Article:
Stress and visceral perception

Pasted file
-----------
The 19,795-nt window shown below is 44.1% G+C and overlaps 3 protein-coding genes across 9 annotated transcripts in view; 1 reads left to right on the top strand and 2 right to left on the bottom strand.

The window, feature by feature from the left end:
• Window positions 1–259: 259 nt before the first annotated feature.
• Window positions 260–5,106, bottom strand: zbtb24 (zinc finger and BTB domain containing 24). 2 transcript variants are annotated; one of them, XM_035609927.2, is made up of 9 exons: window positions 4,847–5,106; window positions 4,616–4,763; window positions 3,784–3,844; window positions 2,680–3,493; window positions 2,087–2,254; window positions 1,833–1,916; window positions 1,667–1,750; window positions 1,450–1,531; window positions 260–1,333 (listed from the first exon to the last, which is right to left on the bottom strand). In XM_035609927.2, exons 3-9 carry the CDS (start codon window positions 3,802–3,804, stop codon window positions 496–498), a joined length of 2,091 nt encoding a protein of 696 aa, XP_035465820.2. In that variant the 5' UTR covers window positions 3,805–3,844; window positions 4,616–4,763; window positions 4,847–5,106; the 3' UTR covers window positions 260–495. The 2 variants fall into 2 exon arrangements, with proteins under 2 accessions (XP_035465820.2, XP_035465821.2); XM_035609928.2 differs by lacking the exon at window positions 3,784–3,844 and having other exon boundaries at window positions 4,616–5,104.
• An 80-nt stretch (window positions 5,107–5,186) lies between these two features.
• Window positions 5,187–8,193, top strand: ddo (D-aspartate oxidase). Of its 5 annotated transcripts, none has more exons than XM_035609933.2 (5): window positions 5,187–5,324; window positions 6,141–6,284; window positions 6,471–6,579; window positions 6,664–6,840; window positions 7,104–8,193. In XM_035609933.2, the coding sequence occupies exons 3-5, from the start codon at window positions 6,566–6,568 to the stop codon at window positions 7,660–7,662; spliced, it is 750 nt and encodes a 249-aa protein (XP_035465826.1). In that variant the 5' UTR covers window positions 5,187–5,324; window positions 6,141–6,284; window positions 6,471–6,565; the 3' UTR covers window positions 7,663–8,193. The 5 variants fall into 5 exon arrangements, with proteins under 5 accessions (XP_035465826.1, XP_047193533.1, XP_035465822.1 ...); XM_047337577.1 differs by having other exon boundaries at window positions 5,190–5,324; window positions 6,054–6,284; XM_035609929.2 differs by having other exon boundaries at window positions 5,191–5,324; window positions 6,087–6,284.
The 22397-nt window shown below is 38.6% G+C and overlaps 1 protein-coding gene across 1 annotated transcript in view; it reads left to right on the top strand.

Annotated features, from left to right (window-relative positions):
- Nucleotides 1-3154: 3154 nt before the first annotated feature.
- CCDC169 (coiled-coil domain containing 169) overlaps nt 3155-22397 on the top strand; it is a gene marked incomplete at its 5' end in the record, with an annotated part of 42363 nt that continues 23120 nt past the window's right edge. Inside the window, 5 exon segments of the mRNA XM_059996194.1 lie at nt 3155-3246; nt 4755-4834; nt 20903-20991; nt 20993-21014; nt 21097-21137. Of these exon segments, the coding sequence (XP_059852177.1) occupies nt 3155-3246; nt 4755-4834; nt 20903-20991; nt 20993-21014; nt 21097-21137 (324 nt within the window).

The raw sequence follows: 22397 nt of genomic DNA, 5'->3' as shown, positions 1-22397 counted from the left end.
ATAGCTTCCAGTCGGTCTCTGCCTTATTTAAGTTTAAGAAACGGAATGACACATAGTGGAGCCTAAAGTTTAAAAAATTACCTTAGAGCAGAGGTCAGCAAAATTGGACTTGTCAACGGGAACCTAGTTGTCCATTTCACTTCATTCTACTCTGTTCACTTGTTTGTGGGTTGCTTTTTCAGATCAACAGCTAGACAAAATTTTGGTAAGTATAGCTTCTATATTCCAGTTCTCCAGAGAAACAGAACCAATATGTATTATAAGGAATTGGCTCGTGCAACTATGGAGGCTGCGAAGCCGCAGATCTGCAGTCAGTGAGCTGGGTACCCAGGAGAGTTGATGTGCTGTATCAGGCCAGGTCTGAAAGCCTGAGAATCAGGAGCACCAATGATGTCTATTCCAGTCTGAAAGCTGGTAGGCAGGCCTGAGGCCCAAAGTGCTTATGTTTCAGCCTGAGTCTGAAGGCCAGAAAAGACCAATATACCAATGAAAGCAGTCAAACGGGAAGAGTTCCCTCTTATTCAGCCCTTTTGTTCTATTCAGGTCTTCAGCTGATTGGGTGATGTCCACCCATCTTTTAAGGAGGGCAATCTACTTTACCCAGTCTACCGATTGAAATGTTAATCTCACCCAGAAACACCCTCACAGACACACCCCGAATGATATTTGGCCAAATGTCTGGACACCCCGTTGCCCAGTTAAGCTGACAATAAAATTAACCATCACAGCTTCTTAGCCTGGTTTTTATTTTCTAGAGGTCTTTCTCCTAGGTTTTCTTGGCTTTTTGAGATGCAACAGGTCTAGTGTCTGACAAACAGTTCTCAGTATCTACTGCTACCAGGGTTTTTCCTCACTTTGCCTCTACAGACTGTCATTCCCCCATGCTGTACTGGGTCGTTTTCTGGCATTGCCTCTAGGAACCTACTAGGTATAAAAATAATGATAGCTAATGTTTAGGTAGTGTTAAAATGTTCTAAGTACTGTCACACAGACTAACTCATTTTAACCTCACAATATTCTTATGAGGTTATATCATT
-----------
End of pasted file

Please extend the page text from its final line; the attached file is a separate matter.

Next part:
Functional bowel disorders are characterized by the presence of a visceral hyperalgesia in most patients. This visceral hyperalgesia is related to an enhanced perception of sensations originating from the gut. Stressful events can dramatically influence the course of functional bowel disorders, and patients suffering from these syndromes appear to be more susceptible to the stressful events of daily life. However, until now, few studies have evaluated the relationship between stress and visceral perception. Some studies of healthy volunteers indicated contradictory results, but the studies used different methodologies. During stress conditions, either physical or mental, thresholds of perception of rectal distension were increased, suggesting a 'distraction effect', or were decreased, supporting a sensitizing effect of stress. In most studies, rectal compliance was not affected, but stress has been shown to alter the rectal tone, as measured by a barostat. One study comparing irritable bowel syndrome patients with controls demonstrated the importance of cognitive processes in the modulation of visceral perception by stress. Animal studies have also demonstrated the sensitizing effect of stress on the perception of rectal distension. Mediators involved may be numerous, but corticotropin-releasing factor has been demonstrated to play a major role at the central level. Mast cells and histamine release may play a role at the peripheral level. Stress can thus be included in an integrative model explaining the pathophysiology of functional bowel disorders. Advances in the understanding of the relationship between stress and visceral perception may constitute a basis for a therapeutic approach of functional bowel disorders targeted on the central nervous system.